August will find me back in the U.S., meeting up with family in Montana to explore Glacier National Park & more. We’ll see what the future brings after that….I have a few ideas--there's a lot of the world I haven't yet explored & have laptop, will travel! 

I am VERY lucky!!

Jacob, CA & I biking the beach in Tulúm, Mexico!

03 December 2014

Apparently I’m an island girl

Pooch attack!
I arrived at La Isla Bonita, aka Ambergris Caye, Belize, in late August intending to stay 7.5 weeks, the length of my house/cat sitting gig. Despite the gorgeous setting, I honestly thought my first few days there that being there for several weeks would be  l o n g.  After all, this is the city gal slash world traveler, and here I was in a small town with lots of dirt roads on an *island*!!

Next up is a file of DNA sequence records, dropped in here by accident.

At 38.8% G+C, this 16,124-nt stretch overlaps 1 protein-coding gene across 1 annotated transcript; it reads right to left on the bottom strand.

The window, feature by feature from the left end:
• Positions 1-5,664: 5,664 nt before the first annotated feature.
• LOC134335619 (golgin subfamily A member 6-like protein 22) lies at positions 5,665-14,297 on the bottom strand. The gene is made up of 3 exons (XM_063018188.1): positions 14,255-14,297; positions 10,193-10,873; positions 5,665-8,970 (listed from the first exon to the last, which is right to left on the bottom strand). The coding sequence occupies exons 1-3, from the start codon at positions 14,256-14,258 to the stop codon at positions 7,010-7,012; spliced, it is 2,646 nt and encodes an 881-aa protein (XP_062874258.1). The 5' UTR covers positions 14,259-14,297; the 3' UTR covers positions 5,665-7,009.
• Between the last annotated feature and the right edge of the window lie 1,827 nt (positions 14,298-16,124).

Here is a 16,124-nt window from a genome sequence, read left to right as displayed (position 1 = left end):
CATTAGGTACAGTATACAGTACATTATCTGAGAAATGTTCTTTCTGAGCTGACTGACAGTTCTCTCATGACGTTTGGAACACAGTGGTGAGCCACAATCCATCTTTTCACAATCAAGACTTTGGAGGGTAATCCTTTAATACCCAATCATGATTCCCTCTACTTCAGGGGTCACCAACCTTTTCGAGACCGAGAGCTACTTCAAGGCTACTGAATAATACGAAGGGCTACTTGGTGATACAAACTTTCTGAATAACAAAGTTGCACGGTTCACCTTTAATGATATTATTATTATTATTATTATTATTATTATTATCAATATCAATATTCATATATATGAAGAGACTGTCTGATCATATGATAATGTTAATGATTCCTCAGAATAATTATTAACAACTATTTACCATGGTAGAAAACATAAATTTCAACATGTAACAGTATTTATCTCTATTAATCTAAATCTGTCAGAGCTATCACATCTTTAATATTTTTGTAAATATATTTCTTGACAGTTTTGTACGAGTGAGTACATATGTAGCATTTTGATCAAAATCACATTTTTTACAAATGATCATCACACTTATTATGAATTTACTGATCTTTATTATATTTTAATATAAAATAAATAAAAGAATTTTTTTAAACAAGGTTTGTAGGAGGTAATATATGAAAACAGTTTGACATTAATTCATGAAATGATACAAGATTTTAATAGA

As mid-October rolled around, I decided the relaxed lifestyle wasn’t so bad after all….I was enjoying the volunteering (mainly tutoring at the schools--liked being back teaching--& walking the shelter dogs—they are not exactly “leash trained”, but it was a great workout & a blast, plus social time with friends at breakfast on the beach afterwards!). I was becoming more & more knowledgeable about Ambergris Caye in order to help the guests I was booking for Sunset Beach Resort. And if I took off to travel, I’d have to *plan* that!

My high school after school group (one camera shy :)